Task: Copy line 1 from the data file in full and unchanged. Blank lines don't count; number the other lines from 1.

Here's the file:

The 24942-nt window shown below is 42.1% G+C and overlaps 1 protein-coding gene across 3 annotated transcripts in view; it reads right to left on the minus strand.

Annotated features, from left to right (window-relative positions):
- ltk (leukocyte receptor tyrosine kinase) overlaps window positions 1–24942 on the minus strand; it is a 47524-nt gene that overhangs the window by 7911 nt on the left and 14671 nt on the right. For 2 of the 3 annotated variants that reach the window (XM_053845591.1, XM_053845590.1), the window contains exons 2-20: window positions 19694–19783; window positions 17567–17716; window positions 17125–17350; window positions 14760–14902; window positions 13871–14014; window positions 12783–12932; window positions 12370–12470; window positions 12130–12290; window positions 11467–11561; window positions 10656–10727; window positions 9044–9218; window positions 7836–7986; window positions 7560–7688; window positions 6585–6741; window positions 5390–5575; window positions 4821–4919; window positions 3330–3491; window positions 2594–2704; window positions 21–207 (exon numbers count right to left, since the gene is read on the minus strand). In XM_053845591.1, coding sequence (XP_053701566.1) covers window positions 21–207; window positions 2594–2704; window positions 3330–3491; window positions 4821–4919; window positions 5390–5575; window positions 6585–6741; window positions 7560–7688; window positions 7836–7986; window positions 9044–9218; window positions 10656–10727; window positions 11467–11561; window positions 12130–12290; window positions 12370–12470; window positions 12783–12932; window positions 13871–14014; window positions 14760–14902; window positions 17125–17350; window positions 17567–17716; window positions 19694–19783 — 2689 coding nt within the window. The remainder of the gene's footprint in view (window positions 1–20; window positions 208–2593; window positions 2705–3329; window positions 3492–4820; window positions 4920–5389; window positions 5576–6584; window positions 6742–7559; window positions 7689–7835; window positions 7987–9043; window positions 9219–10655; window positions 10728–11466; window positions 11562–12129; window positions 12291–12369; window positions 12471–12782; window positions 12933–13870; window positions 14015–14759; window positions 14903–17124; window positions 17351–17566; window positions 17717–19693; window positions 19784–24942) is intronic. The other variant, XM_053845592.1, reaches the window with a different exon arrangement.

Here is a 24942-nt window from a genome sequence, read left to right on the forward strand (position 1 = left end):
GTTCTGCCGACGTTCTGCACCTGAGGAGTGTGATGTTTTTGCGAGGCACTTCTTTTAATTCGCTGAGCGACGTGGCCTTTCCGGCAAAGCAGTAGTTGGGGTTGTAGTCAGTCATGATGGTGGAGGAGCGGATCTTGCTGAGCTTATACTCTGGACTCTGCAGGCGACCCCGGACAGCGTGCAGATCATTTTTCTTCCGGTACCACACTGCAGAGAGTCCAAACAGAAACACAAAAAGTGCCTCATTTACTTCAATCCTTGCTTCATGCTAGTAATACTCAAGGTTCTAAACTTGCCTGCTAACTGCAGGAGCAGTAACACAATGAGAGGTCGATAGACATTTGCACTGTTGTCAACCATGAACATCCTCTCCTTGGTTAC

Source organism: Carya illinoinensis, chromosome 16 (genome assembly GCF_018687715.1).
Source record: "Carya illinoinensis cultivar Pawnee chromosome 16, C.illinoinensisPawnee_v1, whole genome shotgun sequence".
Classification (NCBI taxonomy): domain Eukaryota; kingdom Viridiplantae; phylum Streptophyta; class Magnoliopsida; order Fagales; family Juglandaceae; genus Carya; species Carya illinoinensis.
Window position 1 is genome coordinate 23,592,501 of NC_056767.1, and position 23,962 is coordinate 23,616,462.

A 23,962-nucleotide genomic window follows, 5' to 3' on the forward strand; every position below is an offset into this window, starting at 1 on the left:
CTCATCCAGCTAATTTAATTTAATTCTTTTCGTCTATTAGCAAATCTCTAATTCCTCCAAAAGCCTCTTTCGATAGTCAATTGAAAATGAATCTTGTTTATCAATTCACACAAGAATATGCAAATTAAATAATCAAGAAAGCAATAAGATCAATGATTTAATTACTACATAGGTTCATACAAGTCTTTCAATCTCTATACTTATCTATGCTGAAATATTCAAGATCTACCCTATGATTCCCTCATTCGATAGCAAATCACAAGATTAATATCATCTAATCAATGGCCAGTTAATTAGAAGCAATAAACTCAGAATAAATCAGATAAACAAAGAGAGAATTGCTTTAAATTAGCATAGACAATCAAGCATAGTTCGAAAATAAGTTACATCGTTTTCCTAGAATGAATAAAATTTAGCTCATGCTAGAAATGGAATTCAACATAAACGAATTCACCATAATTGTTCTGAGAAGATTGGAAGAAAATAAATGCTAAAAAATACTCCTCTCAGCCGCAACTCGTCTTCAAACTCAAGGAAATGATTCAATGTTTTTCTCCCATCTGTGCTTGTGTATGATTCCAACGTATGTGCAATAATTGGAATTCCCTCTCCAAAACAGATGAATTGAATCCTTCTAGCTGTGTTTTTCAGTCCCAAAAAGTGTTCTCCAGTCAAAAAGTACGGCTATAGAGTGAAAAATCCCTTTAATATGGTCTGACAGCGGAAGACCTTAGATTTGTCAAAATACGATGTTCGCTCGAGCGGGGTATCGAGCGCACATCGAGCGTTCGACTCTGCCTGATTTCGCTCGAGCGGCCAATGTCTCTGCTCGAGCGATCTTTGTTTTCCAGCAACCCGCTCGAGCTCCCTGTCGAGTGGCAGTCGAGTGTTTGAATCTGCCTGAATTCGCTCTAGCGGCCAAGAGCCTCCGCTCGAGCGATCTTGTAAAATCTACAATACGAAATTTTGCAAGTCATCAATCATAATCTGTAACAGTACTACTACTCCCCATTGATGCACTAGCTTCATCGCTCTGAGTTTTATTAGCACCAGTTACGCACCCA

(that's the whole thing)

The 24942-nt window shown below is 42.1% G+C and overlaps 1 protein-coding gene across 3 annotated transcripts in view; it reads right to left on the minus strand.